Chalet is an exhibition by Jef Geys that spans over forty years of his work and – as has frequently been his method in past exhibitions – merges vivid and comprehensive displays of selected works alongside smaller fragments from a multitude of other projects.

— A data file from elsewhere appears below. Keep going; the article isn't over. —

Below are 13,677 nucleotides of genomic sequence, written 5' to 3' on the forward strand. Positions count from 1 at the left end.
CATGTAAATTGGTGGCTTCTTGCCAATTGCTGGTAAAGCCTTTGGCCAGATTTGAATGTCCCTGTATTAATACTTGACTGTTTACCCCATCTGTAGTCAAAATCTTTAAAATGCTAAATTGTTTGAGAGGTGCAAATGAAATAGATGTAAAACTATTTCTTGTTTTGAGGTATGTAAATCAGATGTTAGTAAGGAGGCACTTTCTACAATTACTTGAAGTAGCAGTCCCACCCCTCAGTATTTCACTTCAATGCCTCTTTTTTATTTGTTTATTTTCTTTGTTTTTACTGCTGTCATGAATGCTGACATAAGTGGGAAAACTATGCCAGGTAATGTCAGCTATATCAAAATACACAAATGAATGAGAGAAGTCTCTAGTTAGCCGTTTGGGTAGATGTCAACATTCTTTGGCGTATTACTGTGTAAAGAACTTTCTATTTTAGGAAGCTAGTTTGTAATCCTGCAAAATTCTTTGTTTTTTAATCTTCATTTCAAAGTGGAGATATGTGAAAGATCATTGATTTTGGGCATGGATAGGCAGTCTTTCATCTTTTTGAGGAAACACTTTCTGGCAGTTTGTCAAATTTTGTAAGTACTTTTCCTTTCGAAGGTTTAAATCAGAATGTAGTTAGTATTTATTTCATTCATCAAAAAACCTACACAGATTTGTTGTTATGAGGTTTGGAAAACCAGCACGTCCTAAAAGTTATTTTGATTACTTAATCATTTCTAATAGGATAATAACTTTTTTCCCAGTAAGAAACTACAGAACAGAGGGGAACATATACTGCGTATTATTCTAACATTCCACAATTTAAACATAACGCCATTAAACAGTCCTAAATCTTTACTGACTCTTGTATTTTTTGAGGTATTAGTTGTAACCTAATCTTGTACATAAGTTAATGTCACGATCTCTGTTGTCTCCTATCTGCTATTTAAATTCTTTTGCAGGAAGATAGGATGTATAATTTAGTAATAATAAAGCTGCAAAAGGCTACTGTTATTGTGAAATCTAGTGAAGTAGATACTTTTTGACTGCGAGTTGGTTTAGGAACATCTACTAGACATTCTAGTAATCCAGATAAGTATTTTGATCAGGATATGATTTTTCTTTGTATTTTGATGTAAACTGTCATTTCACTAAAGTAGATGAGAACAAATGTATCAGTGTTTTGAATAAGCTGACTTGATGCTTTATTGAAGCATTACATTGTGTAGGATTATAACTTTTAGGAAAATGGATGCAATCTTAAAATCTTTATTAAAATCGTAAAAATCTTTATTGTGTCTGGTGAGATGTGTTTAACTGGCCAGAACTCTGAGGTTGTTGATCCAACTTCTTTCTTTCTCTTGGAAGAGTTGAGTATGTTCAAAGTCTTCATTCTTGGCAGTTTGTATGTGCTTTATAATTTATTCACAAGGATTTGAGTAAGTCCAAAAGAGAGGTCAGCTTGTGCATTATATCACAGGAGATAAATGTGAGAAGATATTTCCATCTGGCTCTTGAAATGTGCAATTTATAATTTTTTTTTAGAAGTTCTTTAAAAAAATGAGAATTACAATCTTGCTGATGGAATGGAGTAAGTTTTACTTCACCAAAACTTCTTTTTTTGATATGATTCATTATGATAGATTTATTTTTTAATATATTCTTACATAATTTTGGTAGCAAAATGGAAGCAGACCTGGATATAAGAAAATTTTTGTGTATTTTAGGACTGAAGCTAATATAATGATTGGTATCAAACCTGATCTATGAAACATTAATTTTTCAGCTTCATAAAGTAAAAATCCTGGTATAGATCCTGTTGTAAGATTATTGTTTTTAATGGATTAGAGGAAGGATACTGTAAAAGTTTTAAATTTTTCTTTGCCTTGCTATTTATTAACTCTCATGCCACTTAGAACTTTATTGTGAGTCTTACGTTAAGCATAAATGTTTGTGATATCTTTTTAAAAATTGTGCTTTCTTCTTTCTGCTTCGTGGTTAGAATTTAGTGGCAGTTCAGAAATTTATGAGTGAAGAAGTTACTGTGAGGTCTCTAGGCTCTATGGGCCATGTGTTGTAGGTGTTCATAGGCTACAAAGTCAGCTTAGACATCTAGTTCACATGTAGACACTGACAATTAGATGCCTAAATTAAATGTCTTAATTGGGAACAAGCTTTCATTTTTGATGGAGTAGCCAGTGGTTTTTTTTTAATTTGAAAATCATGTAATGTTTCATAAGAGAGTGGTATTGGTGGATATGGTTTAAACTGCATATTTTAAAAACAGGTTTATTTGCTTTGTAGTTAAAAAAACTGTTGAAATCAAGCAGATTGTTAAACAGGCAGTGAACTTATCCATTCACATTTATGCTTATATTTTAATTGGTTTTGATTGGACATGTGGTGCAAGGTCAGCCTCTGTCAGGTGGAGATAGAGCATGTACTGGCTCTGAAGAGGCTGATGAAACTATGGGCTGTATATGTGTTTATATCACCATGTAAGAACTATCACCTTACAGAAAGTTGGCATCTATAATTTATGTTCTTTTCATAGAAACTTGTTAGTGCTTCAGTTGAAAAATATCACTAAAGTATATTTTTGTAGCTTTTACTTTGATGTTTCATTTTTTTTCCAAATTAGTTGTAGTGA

The exhibition’s title is taken from his work Chalet, made in 1977, where Geys designed and constructed a Summerhouse, entirely with his own labour and with repurposed materials, close to his long-time home in Flanders. The building itself is modelled upon the wooden-slatted exterior walls and overhanging eaves that are typical of the 18th Century farmsteads across Northern Europe. Chalet’s construction is modest in scale (Geys once mentioned using “the body as a unit”1) and its bucolic style seems belligerently misaligned with utopian and more avant-garde architectural approaches that were celebrated by the art world in the late 1970s. There is something foundational about the methods of Jef Geys in this work: his insistence that vernacular cultural forms that might usually be overlooked because of their ubiquity, or lack of taste, should be interrogated by exactly the same terms as any building, artwork or piece of literature that has been appointed as aesthetically or socially valuable by critical opinion in its specialist field. It is noteworthy that upon a request sent to Geys to submit his entry for the Oosthoek Encyclopaedia 1981, he selected Chalet and it was rejected on the grounds that it could not be recognised as being an artwork. Photographs are all that is left of Chalet, as the land it stood upon was sold (along with the building, which was later demolished) by Geys in later years.)